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Cumberland Valley Railroad is topic of York CWRT Jan. 15

Press release: The York (PA) Civil War Round Table kicks off its 23rd campaign on January 15, 2020, with a presentation by multiple-award-winning author and blogger Scott L. Mingus, Sr. on “Targeted Tracks: The Cumberland Valley Railroad in the Civil War.” The CVRR was a frequent target of the Confederate army. Rebel troops damaged the railroad in three consecutive years. Mingus, the co-author of a 2019 book in the CVRR with Cooper Wingert, will present several slides giving the history of the railroad and then outline its role in the Union war effort.

The York CWRT meets at 7:00 p.m. on Wednesday, January 15, in the meeting room of the Historical Society Museum of the York County History Center, 250 E. Market Street, York, PA. The talk, as well as parking, is free and the public is welcome to attend.

The CVRR bridge at Scotland PA ablaze during the Gettysburg Campaign. Harper’s Weekly sketch. July 1863.


The Cumberland Valley Railroad connected Hagerstown, Maryland, to Harrisburg, Pennsylvania. Its location enhanced its importance during some of the Civil War’s most critical campaigns. Because of its proximity to major cities in the Eastern Theater, the CVRR was an enticing Confederate target. As invading armies jostled for position, the CVRR’s valuable rolling stock was never far from the minds of Rebel leaders. Northern military and railway officials knew the line was a prized target and coordinated—and just as often butted heads—in a series of efforts to ensure the railroad’s prized resources remained out of enemy hands. When they failed to protect the line, as they sometimes did, Southern horsemen wrought havoc on the Northern war effort by tearing up its tracks, seizing or torching Union supplies, and laying waste to warehouses, engine houses, and passenger depots.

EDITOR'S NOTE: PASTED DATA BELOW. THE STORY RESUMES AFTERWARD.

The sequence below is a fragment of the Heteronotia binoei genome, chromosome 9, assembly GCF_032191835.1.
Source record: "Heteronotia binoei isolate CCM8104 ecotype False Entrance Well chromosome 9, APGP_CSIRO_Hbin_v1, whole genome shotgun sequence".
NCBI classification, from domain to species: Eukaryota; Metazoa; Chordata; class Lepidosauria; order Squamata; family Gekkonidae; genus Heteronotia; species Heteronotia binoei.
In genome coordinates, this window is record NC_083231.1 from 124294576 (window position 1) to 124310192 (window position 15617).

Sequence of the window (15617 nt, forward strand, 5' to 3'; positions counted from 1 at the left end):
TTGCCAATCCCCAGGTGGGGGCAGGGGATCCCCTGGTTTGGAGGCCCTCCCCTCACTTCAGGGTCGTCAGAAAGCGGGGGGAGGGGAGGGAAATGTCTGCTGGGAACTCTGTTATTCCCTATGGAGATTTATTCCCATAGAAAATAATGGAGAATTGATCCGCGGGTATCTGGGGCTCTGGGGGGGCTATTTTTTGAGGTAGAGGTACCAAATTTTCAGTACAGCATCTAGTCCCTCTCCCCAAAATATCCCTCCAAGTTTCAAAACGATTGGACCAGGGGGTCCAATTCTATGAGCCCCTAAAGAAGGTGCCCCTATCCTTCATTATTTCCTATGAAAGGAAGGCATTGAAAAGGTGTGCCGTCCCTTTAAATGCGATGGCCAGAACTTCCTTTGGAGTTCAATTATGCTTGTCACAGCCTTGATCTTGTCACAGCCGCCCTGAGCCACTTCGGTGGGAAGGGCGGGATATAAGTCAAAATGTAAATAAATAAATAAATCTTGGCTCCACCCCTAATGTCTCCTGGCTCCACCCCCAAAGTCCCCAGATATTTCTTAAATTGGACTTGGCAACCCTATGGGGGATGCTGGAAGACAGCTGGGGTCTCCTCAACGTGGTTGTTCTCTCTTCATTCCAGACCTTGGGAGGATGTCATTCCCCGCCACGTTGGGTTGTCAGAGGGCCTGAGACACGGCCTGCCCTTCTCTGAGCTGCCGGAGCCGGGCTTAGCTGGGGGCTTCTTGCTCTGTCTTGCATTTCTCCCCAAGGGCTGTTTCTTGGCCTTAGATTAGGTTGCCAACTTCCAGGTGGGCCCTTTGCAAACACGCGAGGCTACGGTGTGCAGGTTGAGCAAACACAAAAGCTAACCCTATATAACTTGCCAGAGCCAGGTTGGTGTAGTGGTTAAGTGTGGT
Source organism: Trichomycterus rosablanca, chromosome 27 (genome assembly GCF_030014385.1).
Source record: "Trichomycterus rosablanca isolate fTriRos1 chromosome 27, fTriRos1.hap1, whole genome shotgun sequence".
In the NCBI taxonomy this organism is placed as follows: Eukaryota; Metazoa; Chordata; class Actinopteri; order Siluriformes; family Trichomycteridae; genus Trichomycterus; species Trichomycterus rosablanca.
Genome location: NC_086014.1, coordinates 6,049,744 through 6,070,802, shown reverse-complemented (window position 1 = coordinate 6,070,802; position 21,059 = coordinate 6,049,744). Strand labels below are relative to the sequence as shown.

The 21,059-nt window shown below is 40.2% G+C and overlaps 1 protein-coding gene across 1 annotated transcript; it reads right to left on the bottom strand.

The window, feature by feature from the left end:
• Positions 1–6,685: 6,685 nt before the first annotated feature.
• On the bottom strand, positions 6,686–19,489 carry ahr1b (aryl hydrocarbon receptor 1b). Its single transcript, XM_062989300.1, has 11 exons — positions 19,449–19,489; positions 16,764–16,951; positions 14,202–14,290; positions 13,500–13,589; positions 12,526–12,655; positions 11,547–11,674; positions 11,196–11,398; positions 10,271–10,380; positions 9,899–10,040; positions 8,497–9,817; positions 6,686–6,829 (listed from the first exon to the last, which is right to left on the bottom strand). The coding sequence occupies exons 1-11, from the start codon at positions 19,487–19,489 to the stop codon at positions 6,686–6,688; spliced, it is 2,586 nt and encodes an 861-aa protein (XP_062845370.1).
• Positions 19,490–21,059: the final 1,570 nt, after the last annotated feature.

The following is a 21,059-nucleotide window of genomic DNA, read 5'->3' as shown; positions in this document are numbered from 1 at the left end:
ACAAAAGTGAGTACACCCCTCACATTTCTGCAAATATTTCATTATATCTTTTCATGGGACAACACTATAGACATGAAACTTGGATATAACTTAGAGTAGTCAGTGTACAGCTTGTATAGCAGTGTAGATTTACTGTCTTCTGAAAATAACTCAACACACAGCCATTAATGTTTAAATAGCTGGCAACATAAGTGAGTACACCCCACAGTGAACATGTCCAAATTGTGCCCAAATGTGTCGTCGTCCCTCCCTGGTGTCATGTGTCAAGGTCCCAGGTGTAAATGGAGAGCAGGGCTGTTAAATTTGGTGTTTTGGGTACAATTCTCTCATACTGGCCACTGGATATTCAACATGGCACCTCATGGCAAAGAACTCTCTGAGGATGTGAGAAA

Scott L. Mingus, Sr. (submitted)

Scott Mingus is a retired research scientist and current consultant to the global pulp & paper industry. He holds U. S. patents in self-adhesive postage stamps and barcode labels. The Ohio native graduated from the Paper Science & Engineering program at Miami University in 1978. While working for Avery Dennison, he was part of the research team that developed the first commercially successful self-adhesive U. S. postage stamps. He has written 22 Civil War and Underground Railroad books. His biography of General William “Extra Billy” Smith won multiple awards, including the Dr. James I. Robertson, Jr. Literary Prize for Confederate History. He has also written several articles for Gettysburg Magazine, as well as for various historical journals. Scott has appeared on C-SPAN, C-SPAN3, PCN, and other TV networks.

Mingus and his wife Debi live in Manchester Township north of York. For more than a decade, he was written a popular blog on the Civil War history of York County ( He received the 2013 Heritage Profile Award from the York County History Center for his many contributions to local Civil War history. He also has written six scenario books for Civil War miniature wargaming. His great-great-grandfather was a 15-year-old drummer and rifleman in the 51st Ohio Infantry in the Western Theater, and other family members fought at Antietam and Gettysburg in the 7th West Virginia of the Army of the Potomac.